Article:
The student news site of Everett Community College in Everett, Washington

The Clipper

The student news site of Everett Community College in Everett, Washington

The Clipper

The student news site of Everett Community College in Everett, Washington

The Clipper

Recognizing neurodiversity on campus

Stevy Kama
Dr. Brown said between 11% and 30% of college students are neurodivergent.

Dr. Diane Brown began EvCC’s Neurodiversity 101 event on April 25 by defining the word neurodiversity.

The term was coined by Judy Singer in 1999 and is based on the same concept as biodiversity. The conditions that fall under the neurodiversity umbrella all indicate a difference in processing information, learning, perceiving, and interacting with the world. These conditions may also come with challenges in learning, communicating or basic functioning.

Neurominority is a term that describes a group who is neurodivergent. Some conditions neurominority groups may have include Autism, ADHD, Developmental Coordination Disorder (DCD), Developmental Language Disorder (DLD), Dyslexia, Dysgraphia, Tourette Syndrome, and Dyscalculia.

Dr. Brown went on to discuss the two main opposing lenses that are used to view those who are neurodivergent. The first is an outdated perspective referred to as the medical model. The medical model focuses on deficits seeking to “fix” and embrace cultural constraints. Comparatively, the new social justice model focuses on seeing barriers as the problem, seeks to empower and believes there are many acceptable ways of being.

Story continues below advertisement

The panel went on to discuss how being neurodivergent has impacted their personal lives and relationships, as well as their academic and professional careers and the importance of seeking accommodations to better facilitate success for themselves.

Instructor panelists Greg Prang and Omar Marquez expanded on how they design their classrooms to be inclusive of their neurodivergent students.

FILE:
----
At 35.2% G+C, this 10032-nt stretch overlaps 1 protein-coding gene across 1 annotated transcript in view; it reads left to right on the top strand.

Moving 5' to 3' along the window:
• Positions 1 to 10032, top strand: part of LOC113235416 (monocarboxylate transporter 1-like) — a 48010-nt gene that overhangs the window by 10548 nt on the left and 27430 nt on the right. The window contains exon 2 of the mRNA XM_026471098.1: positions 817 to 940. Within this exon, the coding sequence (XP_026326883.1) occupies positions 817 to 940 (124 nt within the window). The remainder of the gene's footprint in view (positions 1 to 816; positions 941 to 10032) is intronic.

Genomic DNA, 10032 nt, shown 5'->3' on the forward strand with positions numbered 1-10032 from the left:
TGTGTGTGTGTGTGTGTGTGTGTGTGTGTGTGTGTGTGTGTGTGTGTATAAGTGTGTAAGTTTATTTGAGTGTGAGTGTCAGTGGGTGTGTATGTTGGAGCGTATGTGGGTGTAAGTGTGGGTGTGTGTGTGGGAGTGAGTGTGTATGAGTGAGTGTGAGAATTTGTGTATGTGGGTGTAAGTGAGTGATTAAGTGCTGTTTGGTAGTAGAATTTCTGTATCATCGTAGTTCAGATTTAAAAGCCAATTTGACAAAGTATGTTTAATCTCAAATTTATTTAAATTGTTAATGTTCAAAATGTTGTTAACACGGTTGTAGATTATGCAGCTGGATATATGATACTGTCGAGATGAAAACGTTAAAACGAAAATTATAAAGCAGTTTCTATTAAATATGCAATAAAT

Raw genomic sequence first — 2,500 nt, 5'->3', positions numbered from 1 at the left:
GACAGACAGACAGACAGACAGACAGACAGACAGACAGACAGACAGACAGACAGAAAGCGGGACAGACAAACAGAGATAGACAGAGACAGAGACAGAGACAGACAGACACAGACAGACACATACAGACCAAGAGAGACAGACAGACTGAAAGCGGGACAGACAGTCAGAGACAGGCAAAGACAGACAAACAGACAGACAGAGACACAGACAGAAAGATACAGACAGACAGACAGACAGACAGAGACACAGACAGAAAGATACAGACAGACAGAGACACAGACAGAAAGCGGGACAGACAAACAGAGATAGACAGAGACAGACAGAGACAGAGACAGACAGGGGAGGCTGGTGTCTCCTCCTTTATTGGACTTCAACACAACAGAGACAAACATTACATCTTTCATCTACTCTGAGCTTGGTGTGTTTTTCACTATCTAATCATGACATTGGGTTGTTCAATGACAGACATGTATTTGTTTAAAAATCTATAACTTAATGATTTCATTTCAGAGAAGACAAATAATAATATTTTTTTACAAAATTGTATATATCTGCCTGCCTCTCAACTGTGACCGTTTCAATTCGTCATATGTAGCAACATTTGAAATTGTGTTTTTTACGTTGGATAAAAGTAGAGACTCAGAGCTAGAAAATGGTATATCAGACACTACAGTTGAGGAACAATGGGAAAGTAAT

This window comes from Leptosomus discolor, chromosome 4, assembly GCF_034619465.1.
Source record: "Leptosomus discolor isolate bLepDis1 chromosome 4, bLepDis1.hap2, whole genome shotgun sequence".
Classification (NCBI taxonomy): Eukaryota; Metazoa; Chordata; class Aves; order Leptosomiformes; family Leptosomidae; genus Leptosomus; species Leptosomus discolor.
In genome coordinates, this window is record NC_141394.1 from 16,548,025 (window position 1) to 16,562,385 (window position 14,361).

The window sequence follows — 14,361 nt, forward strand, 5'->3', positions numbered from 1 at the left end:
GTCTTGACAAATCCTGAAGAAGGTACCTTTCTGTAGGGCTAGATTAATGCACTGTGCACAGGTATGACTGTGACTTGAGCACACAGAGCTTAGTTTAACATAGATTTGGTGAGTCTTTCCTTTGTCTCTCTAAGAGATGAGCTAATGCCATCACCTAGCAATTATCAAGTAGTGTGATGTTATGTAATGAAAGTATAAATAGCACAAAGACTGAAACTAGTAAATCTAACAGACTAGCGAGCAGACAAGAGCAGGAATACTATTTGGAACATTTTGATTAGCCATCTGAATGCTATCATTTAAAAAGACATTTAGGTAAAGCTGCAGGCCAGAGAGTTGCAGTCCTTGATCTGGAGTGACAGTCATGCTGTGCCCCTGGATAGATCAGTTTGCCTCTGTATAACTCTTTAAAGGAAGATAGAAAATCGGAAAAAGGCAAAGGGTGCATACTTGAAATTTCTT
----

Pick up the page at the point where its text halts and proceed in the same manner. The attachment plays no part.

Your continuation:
Greg Prang, an anthropology instructor, grew up on the famous eight mile road in Detroit, Michigan where he saw racism and injustice.

“Since then social justice has always been prevalent in my life. I feel like I have a justice gene and being here and talking about this is just fighting another injustice that I see,” Prang said.

Prang said he was recently diagnosed with ADHD.

“I’ve always been weird my whole life. Last year when I was taking my son for a check up, I decided to also get checked out. I self-identify as weird, not ADHD,” Prang said. “The most important thing is humanizing people, and after my diagnosis, a lot of my past makes sense now and I have gained a lot of clarity.”

In regards to his classroom design, Prang said, “As someone who probably set the record for the most incompletes at my college, I don’t give grades on assignments. I mark it as complete or incomplete and I give students multiple attempts to submit assignments. Due dates lead to doubt and self-doubt, which leads to self-destructive thoughts, and I don’t want my students to feel that way.”

“I am always thinking about political and economic limitations that students are dealing with, which has led to minorities and women not being diagnosed,” Prang said.

Omar Marquez, a sociology instructor, got his diagnosis midway through graduate school. In regards to his class rules, Marquez said, “I have no late penalties. So if a student wants to turn everything in on the last day of class, they are welcomed to. But that also means that as an instructor, I have to be ready to deal with that.”

Marquez said he utilizes a daily check in system with his students to better understand and adjust to meet their needs.

“Everyday at the start of each class, I ask students to either put up a thumbs up, sideways, or down to reflect their mood and day as a whole. I then ask some students if they are comfortable, to share why they have their thumbs in whatever direction it is and I adjust according to the needs of that day,” Marquez said.

“Assignments can’t be the only way students interact with the content. I use docs and graphics and multiple teaching styles to try and better help all students. Whether it’s physical things or sensory things, you’re just trying to better accommodate all students and keep them engaged,” Marquez said. “It’s also important to connect the content to the real world, because students are people and are dealing with real issues. You have to build relationships with students and be willing to grow.”

Austin Au, another panelist member, is a student at EvCC and said he has previously been enrolled in both Prang and Marquez’ courses.

When asked about Prang and Marquez, Au said, “They lower the pressure… This changes the way students engage in class. Oftentimes ND students are held to unrealistic expectations and there’s a lack of equality. Who would have thought students do better when they are considered?”

“Prioritizing ND (neurodivergent) students doesn’t mean you are paying less attention or taking away from others. What means the most to students is feeling like they won’t fail,” Au said.

Leave a Comment
More to Discover
About the Contributor
Stevy Kama
Stevy Kama, Staff Reporter

Comments (0)

All The Clipper Picks Reader Picks Sort: Newest

Your email address will not be published. Required fields are marked *